Education Opportunities

Web Conferences:

September 12, 2012 -- to listen and view webcast, click here: Managing Patients with Chemical Dependencies and Behavioral Health Issues in the Emergency Department

June 11, 2012 -- to listen and view webcast, click here: Improving Care Through Case Management in the Emergency Department


Best Practice A:

Best Practice C & D:

Best Practice F:


Updated April 23, 2012

The legislature enacted a budget proviso that gives hospitals the opportunity to avoid the state Medicaid ER no-payment policy by adopting seven “best practices” to reduce unnecessary ER. If a sufficient number of hospitals implement the best practices by June 15, 2012, the no-payment policy will be avoided; if not, the no-payment policy will go into effect on July 1, 2012.

Hospitals have only eight weeks to implement these best practices before the attestations are due on June 15, 2012. The Washington State Hospital Association (WSHA), Washington State Medical Association (WSMA), and the Washington Chapter of the American College of Emergency Physicians (WA-ACEP) are working together to provide hospitals with the information and tools to accomplish these goals and avoid the no-payment policy.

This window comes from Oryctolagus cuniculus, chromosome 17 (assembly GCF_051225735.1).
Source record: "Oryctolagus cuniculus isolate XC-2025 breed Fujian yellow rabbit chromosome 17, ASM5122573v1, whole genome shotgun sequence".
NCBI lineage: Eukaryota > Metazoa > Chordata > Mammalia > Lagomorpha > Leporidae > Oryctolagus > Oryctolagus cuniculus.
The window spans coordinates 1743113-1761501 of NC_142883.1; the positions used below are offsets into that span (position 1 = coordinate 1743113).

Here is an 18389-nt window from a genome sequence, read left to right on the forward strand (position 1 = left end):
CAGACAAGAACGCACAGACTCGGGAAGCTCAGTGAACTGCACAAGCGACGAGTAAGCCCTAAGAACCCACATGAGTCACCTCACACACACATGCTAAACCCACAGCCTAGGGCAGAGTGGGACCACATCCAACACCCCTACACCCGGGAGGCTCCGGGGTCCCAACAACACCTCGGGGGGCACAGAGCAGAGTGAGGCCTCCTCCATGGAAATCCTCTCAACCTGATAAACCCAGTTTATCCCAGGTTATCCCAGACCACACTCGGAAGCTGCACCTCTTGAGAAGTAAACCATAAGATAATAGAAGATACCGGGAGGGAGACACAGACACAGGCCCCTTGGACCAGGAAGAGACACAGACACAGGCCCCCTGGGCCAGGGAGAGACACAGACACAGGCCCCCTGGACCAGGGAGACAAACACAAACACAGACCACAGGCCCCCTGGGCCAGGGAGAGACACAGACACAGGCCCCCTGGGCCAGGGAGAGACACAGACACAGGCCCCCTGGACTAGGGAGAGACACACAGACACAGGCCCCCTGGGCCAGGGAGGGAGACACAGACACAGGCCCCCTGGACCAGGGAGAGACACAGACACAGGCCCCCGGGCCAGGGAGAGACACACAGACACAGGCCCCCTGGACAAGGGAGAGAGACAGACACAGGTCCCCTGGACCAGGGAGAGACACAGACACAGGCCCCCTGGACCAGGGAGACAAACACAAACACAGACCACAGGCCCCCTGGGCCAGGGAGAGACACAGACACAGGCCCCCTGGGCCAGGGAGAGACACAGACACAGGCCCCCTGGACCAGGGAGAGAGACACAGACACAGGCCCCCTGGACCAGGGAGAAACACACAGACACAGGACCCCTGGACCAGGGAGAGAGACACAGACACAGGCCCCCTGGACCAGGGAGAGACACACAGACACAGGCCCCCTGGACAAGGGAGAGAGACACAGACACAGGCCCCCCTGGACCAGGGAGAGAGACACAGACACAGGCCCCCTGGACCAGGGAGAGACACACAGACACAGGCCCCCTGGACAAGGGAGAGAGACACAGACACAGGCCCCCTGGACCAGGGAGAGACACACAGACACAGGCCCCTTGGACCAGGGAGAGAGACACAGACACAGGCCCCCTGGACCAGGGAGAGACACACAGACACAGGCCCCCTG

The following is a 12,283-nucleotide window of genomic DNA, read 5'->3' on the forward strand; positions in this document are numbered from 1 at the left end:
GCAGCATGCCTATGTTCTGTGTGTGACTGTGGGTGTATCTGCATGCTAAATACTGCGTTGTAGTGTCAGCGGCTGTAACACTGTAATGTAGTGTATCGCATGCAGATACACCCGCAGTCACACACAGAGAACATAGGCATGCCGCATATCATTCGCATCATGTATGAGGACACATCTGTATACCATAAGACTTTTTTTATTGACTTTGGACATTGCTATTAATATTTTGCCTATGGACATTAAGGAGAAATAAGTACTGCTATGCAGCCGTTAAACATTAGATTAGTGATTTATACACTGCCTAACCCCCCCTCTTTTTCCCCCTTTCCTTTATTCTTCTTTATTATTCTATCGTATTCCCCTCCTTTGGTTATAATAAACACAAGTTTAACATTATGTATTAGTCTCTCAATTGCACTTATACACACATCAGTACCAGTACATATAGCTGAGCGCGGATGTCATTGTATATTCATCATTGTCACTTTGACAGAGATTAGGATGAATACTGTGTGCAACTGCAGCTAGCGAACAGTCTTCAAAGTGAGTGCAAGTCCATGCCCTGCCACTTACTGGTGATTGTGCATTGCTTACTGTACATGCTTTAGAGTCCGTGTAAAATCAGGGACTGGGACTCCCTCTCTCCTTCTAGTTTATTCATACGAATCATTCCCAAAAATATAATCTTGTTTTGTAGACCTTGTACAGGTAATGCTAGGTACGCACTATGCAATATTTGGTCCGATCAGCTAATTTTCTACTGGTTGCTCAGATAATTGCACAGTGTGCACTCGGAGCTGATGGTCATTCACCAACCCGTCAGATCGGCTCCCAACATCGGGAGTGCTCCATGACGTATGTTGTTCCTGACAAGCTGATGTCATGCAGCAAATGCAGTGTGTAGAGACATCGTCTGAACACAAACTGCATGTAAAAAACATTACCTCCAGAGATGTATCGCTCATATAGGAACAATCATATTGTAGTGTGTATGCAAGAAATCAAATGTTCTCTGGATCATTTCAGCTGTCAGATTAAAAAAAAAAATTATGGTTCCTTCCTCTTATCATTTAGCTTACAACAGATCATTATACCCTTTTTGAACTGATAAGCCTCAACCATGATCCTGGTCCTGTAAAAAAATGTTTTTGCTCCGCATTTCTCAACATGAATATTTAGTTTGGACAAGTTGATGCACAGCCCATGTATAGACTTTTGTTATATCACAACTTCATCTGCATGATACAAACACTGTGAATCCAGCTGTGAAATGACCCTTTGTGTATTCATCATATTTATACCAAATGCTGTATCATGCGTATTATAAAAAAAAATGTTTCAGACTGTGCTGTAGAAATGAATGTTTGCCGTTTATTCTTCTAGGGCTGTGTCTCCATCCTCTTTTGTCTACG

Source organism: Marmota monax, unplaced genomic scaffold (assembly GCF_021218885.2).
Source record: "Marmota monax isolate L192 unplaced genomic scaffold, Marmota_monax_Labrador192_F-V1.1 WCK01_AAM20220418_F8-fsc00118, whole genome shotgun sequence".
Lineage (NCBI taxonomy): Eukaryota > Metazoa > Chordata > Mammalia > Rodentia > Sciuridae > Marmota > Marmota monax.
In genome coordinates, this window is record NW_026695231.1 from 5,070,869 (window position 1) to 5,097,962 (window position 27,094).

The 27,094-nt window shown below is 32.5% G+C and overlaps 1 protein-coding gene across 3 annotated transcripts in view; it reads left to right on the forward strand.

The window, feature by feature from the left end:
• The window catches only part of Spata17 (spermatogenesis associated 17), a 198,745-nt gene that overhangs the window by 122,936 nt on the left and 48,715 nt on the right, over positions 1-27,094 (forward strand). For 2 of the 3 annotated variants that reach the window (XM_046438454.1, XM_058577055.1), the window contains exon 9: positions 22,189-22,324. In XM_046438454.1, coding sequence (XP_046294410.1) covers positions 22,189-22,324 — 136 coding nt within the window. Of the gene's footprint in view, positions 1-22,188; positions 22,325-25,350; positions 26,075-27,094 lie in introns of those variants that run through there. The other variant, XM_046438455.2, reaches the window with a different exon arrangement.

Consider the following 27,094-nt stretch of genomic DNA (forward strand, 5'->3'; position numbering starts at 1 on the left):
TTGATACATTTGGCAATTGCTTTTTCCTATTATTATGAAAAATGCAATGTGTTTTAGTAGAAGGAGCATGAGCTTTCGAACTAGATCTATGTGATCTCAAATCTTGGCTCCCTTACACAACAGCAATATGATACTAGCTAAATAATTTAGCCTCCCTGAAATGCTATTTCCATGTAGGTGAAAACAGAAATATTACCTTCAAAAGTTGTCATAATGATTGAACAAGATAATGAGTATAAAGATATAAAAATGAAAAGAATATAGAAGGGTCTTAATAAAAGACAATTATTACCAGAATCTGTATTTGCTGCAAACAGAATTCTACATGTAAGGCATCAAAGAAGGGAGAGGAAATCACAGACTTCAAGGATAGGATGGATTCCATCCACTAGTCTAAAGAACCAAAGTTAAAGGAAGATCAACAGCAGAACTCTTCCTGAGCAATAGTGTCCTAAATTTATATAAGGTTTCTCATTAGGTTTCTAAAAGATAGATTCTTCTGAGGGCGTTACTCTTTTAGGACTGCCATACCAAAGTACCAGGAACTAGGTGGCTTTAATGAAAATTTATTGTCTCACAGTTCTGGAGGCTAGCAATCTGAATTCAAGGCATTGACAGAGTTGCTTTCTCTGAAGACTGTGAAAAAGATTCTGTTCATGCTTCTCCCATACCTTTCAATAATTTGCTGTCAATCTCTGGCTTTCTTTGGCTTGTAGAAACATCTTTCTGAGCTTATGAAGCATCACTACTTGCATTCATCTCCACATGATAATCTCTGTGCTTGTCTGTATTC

In order to avoid reversion to the no-payment policy on July 1, 2012, hospitals are expected to adopt and implement seven best practices by June 15, 2012. An attestation letter must also be submitted to the Health Care Authority. The best practices are outlined below. Click on each best practice for more information.